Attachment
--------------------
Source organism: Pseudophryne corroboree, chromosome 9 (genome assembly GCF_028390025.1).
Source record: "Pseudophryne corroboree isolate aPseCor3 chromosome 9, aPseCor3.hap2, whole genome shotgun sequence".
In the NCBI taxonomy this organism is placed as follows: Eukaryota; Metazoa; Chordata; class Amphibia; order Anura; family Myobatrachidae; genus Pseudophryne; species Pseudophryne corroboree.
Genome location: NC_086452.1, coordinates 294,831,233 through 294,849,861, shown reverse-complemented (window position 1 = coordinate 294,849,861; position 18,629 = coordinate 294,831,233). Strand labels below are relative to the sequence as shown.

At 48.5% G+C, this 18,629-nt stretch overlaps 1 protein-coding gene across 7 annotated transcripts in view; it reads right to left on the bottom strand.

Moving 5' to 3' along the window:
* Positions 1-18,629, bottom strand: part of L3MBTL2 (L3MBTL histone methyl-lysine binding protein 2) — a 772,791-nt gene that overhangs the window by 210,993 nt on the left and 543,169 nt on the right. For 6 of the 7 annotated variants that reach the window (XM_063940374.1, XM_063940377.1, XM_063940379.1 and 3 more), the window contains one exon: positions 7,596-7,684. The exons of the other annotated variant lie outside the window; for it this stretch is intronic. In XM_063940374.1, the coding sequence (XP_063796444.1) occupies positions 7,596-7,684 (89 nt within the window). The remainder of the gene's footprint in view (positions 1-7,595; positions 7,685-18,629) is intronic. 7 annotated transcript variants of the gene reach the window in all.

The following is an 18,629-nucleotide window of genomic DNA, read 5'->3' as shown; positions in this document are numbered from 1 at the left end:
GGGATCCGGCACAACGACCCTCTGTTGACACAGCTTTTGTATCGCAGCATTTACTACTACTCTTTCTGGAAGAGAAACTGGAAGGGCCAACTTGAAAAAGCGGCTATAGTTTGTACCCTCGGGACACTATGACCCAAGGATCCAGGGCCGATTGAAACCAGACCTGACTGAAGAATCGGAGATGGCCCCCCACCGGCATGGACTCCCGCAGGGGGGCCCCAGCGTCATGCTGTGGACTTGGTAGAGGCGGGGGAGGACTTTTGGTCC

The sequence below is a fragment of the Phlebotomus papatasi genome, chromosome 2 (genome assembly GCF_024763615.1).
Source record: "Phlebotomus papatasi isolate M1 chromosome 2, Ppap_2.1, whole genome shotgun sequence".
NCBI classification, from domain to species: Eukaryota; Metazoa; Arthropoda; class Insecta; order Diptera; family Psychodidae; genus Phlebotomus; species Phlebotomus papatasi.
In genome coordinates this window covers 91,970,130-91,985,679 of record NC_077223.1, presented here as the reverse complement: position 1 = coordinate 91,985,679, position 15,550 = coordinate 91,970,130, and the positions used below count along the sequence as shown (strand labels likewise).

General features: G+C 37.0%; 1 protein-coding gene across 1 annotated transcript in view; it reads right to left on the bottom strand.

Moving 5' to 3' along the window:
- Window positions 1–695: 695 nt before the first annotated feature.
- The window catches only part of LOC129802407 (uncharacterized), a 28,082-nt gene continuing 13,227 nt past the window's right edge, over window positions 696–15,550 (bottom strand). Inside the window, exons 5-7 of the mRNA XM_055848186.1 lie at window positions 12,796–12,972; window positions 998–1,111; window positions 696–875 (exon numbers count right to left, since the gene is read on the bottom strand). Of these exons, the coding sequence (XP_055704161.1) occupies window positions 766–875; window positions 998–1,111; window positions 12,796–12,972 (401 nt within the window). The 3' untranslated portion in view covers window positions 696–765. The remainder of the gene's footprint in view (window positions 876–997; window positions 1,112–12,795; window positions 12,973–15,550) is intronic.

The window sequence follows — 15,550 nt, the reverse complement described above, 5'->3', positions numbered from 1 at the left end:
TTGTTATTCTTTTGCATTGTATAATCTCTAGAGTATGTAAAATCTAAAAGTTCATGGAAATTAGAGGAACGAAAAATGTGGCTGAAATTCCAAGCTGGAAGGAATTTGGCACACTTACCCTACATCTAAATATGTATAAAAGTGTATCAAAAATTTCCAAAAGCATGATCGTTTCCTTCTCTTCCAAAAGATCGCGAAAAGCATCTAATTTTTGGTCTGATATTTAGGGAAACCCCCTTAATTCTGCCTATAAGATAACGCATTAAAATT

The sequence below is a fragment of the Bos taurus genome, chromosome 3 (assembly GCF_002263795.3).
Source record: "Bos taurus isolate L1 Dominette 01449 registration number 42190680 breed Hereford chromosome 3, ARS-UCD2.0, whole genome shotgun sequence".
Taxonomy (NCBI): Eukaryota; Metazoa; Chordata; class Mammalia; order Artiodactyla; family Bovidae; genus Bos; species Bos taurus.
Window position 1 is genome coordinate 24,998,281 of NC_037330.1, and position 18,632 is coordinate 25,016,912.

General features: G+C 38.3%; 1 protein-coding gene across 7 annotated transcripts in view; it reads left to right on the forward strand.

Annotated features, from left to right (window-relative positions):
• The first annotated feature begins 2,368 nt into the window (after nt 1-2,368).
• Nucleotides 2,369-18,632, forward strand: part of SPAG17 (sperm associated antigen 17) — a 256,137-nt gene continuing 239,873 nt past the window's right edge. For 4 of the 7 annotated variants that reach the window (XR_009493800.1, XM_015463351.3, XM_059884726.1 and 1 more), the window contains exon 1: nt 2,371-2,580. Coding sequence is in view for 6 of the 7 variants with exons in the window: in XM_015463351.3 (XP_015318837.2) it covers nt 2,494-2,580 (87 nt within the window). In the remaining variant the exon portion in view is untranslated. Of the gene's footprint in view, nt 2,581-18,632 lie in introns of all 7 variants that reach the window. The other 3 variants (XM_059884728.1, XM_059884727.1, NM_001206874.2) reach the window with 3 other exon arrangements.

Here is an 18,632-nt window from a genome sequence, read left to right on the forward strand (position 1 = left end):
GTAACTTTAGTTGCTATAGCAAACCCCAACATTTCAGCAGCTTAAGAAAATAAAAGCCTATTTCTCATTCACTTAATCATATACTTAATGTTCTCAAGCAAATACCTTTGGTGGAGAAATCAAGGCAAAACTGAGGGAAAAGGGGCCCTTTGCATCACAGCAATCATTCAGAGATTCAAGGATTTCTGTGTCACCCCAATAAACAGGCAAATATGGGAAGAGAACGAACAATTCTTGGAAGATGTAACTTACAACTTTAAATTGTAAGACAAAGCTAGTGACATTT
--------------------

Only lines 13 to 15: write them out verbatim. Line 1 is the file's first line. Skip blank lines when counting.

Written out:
In genome coordinates this window covers 91,970,130-91,985,679 of record NC_077223.1, presented here as the reverse complement: position 1 = coordinate 91,985,679, position 15,550 = coordinate 91,970,130, and the positions used below count along the sequence as shown (strand labels likewise).

General features: G+C 37.0%; 1 protein-coding gene across 1 annotated transcript in view; it reads right to left on the bottom strand.

Moving 5' to 3' along the window: